Ukraine to dominate as world leaders convene at United Nations

“Underlying a lot of these meetings will be a huge amount of tension between Western countries and representatives of the global south in particular,” said Richard Gowan, UN director at the International Crisis Group.

“There’s still a lot of ill feeling over issues such as the COVID vaccine rollout, climate financing … and now food prices. All these issues are driving major wedges amongst UN member states,” Gowan said.

Russia has been trying to chip away at its international isolation after nearly three-quarters of the General Assembly voted to reprimand Moscow and demand it withdraw its troops within a week of its February 24 invasion of neighbouring Ukraine.

Russian Foreign Minister Sergei Lavrov, his US counterpart Antony Blinken and French President Emmanuel Macron all visited African states in the past several months, vying for influence. Africa has been hard hit with a famine expected to be declared in Somalia in the coming months.

Macron intends to use his two-day visit to New York to lobby countries that have remained neutral in the war to try and bring them onside with the West, French officials said, with a focus on India, Gulf countries, Africa and some Latin American states.

“What we need is peace in Europe, a turning away from great power confrontation and its endangerment of global security, and the shaping of a fairer and more responsive multilateral order,” Kenya’s UN Ambassador Martin Kimani said. “That’s where they need to pay attention, as do we all.”

Russia’s strategic partner China has been firmly on the fence, criticising Western sanctions against Russia but stopping short of endorsing or assisting in the military campaign. In a surprise acknowledgment, Russian President Vladimir Putin on Thursday said China’s leader Xi Jinping had concerns about Ukraine.

For the past two years leaders were allowed to submit video statements because of pandemic restrictions, but this year they have to travel to New York to speak in the General Assembly chamber. Putin and Xi are sending their foreign ministers.

However, the General Assembly agreed on Friday to allow Ukrainian President Volodymyr Zelensky to send a pre-recorded video statement. The decision was adopted with 101 votes in favour, seven against and 19 abstentions.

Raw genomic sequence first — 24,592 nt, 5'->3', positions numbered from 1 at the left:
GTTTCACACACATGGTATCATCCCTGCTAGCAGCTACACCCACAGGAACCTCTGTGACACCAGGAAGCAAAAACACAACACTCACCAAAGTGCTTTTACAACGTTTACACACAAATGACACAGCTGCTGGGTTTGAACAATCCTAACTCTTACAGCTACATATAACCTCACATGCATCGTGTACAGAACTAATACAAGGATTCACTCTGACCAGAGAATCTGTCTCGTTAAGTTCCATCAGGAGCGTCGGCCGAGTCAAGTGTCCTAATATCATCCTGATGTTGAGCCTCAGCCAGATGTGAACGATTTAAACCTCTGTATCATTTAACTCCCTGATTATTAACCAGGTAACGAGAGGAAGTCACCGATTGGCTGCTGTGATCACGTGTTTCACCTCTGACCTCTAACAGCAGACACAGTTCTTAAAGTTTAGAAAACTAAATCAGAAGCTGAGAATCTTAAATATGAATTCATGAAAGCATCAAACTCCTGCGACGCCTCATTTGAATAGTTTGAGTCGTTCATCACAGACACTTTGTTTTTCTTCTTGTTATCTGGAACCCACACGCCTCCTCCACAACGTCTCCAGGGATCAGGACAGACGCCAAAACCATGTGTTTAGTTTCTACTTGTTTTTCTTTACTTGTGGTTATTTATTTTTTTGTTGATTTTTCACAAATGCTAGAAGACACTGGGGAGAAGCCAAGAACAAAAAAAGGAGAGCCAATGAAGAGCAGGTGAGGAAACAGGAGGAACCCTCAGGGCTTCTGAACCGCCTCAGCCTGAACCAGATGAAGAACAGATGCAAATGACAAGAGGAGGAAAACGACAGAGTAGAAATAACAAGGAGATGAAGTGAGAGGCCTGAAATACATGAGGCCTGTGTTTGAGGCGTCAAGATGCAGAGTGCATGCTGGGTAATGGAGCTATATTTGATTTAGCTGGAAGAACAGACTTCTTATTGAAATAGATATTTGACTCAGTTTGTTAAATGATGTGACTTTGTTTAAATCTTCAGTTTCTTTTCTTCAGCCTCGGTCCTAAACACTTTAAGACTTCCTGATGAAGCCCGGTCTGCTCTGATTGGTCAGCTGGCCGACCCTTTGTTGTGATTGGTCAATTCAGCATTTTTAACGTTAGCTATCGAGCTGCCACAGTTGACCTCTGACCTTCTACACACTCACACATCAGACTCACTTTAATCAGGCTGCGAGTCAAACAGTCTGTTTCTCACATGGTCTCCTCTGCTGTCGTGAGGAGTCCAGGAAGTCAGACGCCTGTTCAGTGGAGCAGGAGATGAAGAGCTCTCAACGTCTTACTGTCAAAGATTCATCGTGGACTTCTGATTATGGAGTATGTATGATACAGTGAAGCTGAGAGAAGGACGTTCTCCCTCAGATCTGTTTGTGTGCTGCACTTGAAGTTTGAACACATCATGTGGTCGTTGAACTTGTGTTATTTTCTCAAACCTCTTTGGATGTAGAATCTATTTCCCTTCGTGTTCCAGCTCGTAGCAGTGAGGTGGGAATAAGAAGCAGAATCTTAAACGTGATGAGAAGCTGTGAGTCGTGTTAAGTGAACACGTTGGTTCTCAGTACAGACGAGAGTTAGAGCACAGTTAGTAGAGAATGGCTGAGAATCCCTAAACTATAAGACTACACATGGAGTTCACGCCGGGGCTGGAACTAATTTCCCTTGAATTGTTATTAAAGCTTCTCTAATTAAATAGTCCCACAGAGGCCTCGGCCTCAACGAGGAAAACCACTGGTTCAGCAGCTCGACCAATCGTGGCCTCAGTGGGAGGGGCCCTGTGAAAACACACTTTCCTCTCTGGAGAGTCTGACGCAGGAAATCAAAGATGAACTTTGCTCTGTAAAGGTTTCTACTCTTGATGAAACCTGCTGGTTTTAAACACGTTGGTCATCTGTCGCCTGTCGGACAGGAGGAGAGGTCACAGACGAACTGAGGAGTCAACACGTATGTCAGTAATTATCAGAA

Ukrainian Foreign Minister Dmytro Kuleba is expected to attend. He will attend a UN Security Council ministerial meeting on Thursday in Ukraine, along with Blinken, Lavrov and China’s Foreign Minister, Wang Yi.

The US president is traditionally the second leader to address the General Assembly, but Joe Biden will this year speak on Wednesday – his appearance delayed because he is travelling to London for Queen Elizabeth II’s funeral on Monday.

Russian Foreign Ministry spokeswoman Maria Zakharova said that so far Lavrov had received requests for about 20 meetings with other leaders.

She told reporters in Moscow that Russia would advocate for “the strengthening of the UN’s central co-ordinating role in world affairs and strict observance of its charter, including the principles of the sovereign equality of states and non-interference in their internal affairs”.

Iranian President Ebrahim Raisi is also travelling to New York. While it is unlikely Tehran and Washington will overcome an impasse to salvage a 2015 nuclear pact soon, Iran will use the gathering to keep the diplomatic ball rolling by repeating its willingness to reach a sustainable deal.

While Ukraine will dominate the week-long UN event, the climate crisis will also garner attention. But many other global crises are likely to take a back seat, like the loss of Afghan women’s rights since the Taliban came to power 13 months ago.

Afghan lawmaker Naheed Farid urged world leaders to “name the regime of Afghanistan as a gender apartheid,” telling reporters in New York: “This language was a catalyst to change in South Africa and can be a catalyst to change in Afghanistan.”


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